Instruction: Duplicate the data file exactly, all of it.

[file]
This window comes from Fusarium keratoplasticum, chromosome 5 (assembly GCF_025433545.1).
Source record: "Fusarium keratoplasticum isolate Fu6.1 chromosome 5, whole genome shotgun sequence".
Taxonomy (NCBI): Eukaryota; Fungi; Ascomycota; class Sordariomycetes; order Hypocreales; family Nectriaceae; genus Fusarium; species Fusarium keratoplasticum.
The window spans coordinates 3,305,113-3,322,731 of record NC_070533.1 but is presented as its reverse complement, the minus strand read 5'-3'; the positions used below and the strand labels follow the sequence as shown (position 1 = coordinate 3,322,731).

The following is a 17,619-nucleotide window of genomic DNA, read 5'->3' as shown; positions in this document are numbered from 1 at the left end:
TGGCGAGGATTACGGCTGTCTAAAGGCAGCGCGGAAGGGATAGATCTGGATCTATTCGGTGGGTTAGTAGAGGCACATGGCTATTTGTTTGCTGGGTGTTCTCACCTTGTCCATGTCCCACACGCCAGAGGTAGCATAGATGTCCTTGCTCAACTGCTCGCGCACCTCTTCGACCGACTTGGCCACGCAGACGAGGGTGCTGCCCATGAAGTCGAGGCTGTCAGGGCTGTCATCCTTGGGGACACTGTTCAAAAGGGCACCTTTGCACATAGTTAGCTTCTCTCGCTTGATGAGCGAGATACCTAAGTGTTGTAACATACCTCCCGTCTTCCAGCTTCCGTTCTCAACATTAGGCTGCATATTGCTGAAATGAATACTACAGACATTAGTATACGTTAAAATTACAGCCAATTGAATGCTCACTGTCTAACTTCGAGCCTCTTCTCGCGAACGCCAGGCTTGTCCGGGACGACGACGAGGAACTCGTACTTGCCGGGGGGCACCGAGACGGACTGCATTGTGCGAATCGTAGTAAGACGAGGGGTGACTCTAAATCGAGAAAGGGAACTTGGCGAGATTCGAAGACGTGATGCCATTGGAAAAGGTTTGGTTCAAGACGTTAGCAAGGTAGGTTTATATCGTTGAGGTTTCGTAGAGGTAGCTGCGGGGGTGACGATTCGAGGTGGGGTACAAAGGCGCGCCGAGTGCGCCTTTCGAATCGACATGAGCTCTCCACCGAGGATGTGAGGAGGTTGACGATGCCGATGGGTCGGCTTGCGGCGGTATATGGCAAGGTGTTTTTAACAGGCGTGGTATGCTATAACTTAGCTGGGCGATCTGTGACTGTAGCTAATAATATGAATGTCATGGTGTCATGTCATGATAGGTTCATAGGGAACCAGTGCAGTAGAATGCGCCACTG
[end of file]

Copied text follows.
This window comes from Fusarium keratoplasticum, chromosome 5 (assembly GCF_025433545.1).
Source record: "Fusarium keratoplasticum isolate Fu6.1 chromosome 5, whole genome shotgun sequence".
Taxonomy (NCBI): Eukaryota; Fungi; Ascomycota; class Sordariomycetes; order Hypocreales; family Nectriaceae; genus Fusarium; species Fusarium keratoplasticum.
The window spans coordinates 3,305,113-3,322,731 of record NC_070533.1 but is presented as its reverse complement, the minus strand read 5'-3'; the positions used below and the strand labels follow the sequence as shown (position 1 = coordinate 3,322,731).

The following is a 17,619-nucleotide window of genomic DNA, read 5'->3' as shown; positions in this document are numbered from 1 at the left end:
TGGCGAGGATTACGGCTGTCTAAAGGCAGCGCGGAAGGGATAGATCTGGATCTATTCGGTGGGTTAGTAGAGGCACATGGCTATTTGTTTGCTGGGTGTTCTCACCTTGTCCATGTCCCACACGCCAGAGGTAGCATAGATGTCCTTGCTCAACTGCTCGCGCACCTCTTCGACCGACTTGGCCACGCAGACGAGGGTGCTGCCCATGAAGTCGAGGCTGTCAGGGCTGTCATCCTTGGGGACACTGTTCAAAAGGGCACCTTTGCACATAGTTAGCTTCTCTCGCTTGATGAGCGAGATACCTAAGTGTTGTAACATACCTCCCGTCTTCCAGCTTCCGTTCTCAACATTAGGCTGCATATTGCTGAAATGAATACTACAGACATTAGTATACGTTAAAATTACAGCCAATTGAATGCTCACTGTCTAACTTCGAGCCTCTTCTCGCGAACGCCAGGCTTGTCCGGGACGACGACGAGGAACTCGTACTTGCCGGGGGGCACCGAGACGGACTGCATTGTGCGAATCGTAGTAAGACGAGGGGTGACTCTAAATCGAGAAAGGGAACTTGGCGAGATTCGAAGACGTGATGCCATTGGAAAAGGTTTGGTTCAAGACGTTAGCAAGGTAGGTTTATATCGTTGAGGTTTCGTAGAGGTAGCTGCGGGGGTGACGATTCGAGGTGGGGTACAAAGGCGCGCCGAGTGCGCCTTTCGAATCGACATGAGCTCTCCACCGAGGATGTGAGGAGGTTGACGATGCCGATGGGTCGGCTTGCGGCGGTATATGGCAAGGTGTTTTTAACAGGCGTGGTATGCTATAACTTAGCTGGGCGATCTGTGACTGTAGCTAATAATATGAATGTCATGGTGTCATGTCATGATAGGTTCATAGGGAACCAGTGCAGTAGAATGCGCCACTG